Novelist's GCHQ concerns after reading top-secret files
TOP-secret files explaining the scope and nature of GCHQ's work and its ambitions have been examined by an award-winning novelist.
John Lanchester was allowed by The Guardian to read the files leaked by National Security Agency analyst Edward Snowden in New York, even after UK government officials oversaw the destruction of computers containing the data in the newspaper's London offices.
Mr Lanchester is the author of novels The Debt to Pleasure, Fragrant Harbour and Capital, which explore the financial crash.
He told The Guardian that he was reluctant to look through the papers because he had always felt: "Democratic states need spies."
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He added: "We do have enemies... enemies who are in deadly earnest; enemies who wish you reading this dead whoever you are, for no other reason than that you belong to a society like this one."
He added: "I get all that. It doesn't thrill me to bits that the state has to use the tools of electronic surveillance to keep us safe, but it seems clear to me that it does."
Reading thousands of documents that were classified as high as top secret was, he said, "largely reassuring".
"Most of what GCHQ does is exactly the kind of thing we all want it to do – citing its interest in trouble spots and threats around the world," he said.
But Lanchester's gravest concerns came when he read about the mass capture of electronic data.
He said: "This is the kind of intelligence gathering that sucks in data from everyone, everywhere: from phones, internet use – from email to website visits – social networking, instant messaging and even areas such as video gaming. In short, everything digital."
He said the files showed both GCHQ and the United States' NSA were able to intercept anything that travels over the internet through programmes called Tempora, Prism and Upstream.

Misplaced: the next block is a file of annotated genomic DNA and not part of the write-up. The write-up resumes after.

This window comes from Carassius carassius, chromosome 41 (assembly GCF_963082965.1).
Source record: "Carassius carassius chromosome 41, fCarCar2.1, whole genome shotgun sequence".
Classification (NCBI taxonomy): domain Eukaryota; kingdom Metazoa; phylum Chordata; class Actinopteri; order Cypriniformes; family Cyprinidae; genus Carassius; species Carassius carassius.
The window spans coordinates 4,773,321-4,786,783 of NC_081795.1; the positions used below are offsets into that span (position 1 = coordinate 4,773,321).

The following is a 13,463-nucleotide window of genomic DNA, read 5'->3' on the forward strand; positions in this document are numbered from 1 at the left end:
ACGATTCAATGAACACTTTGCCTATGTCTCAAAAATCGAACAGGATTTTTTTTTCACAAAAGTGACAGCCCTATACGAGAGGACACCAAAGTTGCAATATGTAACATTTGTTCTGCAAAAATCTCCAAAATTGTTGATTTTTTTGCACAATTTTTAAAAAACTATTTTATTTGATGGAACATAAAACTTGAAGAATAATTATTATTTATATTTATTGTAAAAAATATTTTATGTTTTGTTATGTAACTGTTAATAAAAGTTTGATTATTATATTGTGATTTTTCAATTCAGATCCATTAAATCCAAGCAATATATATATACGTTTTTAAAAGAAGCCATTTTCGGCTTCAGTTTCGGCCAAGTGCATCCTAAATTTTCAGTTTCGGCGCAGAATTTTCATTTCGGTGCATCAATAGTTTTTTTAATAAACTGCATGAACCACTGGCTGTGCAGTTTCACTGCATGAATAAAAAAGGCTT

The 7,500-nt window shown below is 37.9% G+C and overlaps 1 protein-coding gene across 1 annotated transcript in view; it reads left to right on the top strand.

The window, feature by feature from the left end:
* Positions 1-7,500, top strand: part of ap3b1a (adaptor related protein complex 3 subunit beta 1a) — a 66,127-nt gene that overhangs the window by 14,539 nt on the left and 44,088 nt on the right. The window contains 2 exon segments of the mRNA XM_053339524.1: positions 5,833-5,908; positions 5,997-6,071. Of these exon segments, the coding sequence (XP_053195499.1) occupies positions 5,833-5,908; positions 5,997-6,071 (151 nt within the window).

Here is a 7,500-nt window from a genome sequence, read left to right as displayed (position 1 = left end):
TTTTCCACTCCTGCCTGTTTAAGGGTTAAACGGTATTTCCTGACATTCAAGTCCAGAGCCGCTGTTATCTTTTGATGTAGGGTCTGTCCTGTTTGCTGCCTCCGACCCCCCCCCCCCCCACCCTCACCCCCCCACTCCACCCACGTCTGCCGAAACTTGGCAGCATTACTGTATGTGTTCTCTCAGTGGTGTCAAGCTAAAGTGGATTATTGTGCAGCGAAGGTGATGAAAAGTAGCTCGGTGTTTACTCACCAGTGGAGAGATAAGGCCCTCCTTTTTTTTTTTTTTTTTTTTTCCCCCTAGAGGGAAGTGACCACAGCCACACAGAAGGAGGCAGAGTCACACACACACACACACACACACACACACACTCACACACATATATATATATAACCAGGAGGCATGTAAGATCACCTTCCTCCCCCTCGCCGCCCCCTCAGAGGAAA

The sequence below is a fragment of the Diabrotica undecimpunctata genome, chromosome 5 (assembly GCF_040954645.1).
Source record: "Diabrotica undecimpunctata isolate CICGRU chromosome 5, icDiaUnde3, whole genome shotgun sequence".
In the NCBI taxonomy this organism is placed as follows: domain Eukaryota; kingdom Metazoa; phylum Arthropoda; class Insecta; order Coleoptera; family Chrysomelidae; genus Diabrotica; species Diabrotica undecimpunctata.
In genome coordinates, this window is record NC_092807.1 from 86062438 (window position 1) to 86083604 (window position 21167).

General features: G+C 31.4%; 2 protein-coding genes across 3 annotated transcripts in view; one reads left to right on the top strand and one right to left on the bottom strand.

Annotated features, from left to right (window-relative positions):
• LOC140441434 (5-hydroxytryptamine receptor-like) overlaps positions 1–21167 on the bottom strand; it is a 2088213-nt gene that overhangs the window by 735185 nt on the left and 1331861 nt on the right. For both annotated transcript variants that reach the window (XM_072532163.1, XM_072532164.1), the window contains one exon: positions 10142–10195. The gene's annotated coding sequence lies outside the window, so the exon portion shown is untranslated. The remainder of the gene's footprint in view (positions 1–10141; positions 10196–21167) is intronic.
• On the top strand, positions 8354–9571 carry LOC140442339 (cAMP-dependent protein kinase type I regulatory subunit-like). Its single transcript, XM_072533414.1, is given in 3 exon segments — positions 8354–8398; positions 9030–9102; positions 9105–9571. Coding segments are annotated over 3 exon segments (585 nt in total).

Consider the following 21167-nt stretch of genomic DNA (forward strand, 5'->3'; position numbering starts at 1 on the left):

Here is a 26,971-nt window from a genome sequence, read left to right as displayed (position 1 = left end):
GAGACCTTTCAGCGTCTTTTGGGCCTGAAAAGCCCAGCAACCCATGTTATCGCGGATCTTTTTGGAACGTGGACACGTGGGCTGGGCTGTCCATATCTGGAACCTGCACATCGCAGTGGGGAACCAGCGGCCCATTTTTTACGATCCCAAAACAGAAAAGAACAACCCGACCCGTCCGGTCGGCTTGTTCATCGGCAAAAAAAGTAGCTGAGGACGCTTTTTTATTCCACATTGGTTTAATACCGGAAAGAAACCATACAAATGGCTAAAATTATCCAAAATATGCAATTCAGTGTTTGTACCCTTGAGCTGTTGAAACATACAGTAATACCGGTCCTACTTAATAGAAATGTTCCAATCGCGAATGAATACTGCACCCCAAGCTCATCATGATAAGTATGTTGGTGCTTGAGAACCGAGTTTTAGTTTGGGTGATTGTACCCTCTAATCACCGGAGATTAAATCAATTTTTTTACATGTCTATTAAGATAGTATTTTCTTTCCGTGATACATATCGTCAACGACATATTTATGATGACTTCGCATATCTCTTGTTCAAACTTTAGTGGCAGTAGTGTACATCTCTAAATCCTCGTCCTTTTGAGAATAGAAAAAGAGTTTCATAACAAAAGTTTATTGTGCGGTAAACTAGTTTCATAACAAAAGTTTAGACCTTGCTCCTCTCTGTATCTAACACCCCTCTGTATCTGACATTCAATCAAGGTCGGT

"What this adds up to is a new thing in human history: an agent of the state can target your home phone, mobile, email, any of your credit card numbers or any of your log-ins to a web service," he said.
"[The State] can, in essence, know everything about you, including – thanks to the ability to look at your internet searches – what's on your mind."
Lanchester puzzled at why this hasn't caused much fuss in the UK – unlike in the US and Europe – on both sides of the political spectrum.
He speculated that it may be to do with differing political traditions: "In countries where 'rights' were established early, the state transgressing brings anger."
But in the UK, unless specific laws have been broken – and he said the legal framework on interception and intelligence is both broad and behind the times – nobody seems to mind.
He also criticised GCHQ and NSA's security. "Our spooks lost at least 58,000 pages of classified documents to a US civilian sitting at a workstation in Hawaii, and did so without realising it had happened," he said.
"In effect they're saying, 'Your secrets are safe with us, except when we lose them'."
In conclusion, Lanchester said: "People misunderstand what a police state is.
"It isn't a country where the police strut around in jackboots; it's a country where the police can do anything they like.
"Similarly, a security state is one in which the security establishment can do anything it likes."
He put forward two proposals.
One is a commission to supervise GCHQ, which includes at least one or two public figures known for advocating open government and human rights.
The second is a digital bill of rights that means the state can only target internet communications with an explicit need; that open-ended mass interception not be allowed.
"There can be no default assumption that the state is allowed access to our digital life," he said.